Stratoraz fraegonfly

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The Bug Collection
Stratoraz Fraegonfly
Habitat:Inland lakes of temperate zones.
Description:Gangly and improbable wings and limbs adorn this graceless cousin of the dragonfly family. Garish yellow and orange, mainly, they are mottled and striped in bright primary colors. They can grow up to a thum in length, and their wingspan is half-again of that. Their central segment is bulbous, supporting a pair of oversized back-curving wings. Their legs are disproportionately large, especially the median pair, which when extended fully are longer than the insect and wider than its total wingspan. When perched, they appear as though they are on bent stilts, and sway to the slightest breeze. They lack mandibles, but their proboscis, like their legs, is disproportionately long, capable of probing the deep nectar of honeysuckle blossoms.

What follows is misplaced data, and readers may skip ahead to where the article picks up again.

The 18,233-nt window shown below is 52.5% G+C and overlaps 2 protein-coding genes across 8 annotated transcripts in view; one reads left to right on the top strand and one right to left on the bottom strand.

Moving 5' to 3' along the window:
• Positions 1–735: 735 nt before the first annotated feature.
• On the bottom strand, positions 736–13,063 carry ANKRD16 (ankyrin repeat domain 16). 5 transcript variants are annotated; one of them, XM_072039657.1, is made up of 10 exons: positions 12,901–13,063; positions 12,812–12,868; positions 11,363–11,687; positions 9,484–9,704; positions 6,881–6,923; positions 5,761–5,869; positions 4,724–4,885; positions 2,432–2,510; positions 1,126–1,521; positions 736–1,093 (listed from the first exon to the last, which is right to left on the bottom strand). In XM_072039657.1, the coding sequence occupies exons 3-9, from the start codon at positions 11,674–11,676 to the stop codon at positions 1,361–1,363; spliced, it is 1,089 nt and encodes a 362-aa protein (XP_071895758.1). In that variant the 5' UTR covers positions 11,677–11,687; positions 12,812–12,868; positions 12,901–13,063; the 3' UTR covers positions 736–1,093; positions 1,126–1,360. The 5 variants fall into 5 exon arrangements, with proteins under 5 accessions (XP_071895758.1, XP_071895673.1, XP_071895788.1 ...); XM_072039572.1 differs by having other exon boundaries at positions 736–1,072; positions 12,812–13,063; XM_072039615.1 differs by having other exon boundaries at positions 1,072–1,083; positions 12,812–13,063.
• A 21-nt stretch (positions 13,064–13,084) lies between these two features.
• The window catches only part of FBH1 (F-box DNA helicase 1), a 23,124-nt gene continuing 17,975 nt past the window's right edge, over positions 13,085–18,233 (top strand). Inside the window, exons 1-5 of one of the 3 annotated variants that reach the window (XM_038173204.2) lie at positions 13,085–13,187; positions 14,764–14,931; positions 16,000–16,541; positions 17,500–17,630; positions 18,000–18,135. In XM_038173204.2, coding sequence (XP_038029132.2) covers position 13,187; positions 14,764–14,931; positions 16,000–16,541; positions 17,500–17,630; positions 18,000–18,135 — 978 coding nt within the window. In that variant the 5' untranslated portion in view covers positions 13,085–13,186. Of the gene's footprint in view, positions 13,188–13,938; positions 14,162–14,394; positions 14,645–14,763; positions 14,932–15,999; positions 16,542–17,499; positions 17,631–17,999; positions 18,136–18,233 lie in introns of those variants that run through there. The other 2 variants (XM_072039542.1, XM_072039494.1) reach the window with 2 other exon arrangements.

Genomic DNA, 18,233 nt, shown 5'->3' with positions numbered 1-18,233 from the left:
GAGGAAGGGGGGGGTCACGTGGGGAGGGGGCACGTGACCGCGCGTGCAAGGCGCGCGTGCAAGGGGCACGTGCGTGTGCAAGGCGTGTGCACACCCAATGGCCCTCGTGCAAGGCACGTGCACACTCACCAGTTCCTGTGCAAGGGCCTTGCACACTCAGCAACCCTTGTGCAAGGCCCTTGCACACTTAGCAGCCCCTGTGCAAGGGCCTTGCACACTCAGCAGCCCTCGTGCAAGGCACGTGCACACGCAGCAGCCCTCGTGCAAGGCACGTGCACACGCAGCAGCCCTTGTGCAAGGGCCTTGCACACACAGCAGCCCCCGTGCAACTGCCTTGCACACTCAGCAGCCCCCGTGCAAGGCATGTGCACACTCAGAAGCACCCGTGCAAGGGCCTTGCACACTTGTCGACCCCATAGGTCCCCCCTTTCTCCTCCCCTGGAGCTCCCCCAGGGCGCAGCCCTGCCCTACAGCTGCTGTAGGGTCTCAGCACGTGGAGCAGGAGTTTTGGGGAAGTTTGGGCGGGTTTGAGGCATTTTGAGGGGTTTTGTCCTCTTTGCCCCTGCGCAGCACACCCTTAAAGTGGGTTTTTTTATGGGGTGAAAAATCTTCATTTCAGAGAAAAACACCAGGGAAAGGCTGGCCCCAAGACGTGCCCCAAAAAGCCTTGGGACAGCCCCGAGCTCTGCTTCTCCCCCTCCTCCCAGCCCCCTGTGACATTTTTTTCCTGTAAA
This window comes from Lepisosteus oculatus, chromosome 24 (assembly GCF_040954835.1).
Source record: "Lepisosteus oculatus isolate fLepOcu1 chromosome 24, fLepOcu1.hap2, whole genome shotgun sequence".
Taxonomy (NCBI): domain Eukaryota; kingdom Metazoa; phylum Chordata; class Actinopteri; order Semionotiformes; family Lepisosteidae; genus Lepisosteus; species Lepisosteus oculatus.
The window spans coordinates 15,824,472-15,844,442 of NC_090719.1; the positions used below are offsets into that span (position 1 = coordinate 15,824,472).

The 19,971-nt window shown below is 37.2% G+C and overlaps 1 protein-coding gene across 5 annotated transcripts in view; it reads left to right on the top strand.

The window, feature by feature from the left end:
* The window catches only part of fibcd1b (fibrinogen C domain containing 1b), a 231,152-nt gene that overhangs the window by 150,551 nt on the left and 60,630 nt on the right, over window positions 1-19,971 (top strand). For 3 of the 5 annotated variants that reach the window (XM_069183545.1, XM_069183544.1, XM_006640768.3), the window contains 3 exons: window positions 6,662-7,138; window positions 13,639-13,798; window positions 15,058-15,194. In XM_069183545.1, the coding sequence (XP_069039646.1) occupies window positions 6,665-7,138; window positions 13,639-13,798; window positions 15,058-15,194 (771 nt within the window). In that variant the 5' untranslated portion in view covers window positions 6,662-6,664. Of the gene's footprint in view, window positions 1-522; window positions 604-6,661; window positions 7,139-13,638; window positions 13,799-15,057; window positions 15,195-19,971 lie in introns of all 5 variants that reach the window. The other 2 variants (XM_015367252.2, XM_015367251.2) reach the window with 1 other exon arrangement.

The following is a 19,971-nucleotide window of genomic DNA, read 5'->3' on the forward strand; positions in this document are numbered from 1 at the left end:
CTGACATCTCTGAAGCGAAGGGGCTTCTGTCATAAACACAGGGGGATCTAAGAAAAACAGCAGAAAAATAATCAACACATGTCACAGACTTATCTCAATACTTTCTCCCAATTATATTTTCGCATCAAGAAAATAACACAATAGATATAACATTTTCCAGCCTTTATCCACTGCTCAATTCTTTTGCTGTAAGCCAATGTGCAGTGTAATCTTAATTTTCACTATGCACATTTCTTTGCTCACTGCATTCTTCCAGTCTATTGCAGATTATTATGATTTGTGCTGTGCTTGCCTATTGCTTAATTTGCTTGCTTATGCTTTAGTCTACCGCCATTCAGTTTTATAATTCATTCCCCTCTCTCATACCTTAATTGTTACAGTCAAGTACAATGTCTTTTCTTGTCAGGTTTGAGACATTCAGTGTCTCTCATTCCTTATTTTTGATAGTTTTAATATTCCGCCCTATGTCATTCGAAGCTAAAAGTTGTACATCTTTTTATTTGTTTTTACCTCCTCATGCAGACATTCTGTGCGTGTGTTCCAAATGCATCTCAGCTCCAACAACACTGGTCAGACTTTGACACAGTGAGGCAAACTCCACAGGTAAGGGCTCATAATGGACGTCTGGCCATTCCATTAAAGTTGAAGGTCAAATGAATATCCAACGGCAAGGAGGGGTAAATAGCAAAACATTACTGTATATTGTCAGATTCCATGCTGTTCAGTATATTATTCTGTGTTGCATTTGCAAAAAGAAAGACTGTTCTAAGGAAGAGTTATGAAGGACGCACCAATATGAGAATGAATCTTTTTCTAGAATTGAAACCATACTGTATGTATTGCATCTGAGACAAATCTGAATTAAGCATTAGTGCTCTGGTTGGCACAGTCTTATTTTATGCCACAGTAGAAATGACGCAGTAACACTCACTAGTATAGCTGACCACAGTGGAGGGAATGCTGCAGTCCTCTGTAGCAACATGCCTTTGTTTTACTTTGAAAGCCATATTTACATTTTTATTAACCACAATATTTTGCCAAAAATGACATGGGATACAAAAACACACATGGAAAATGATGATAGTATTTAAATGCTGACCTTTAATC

Notes:Aptly named after the Fraegon, also a hybrid, they seem an incongruous conglomeration of many insect species, a whim of Faeyora. Their flight is noisy, rattly and erratic. Perhaps their saving grace is that they are extremely unpleasant-tasting, and their bodily fluids are moderately caustic, creating lesions and blisters on the mouth when ingested. Spiders will bind them, but cut them from their webs uneaten.

They feed exclusively on honeysuckle nectar.

Great care must be taken in collection fraegonfly specimens, as they are moderately fragile, and prone to desiccation.

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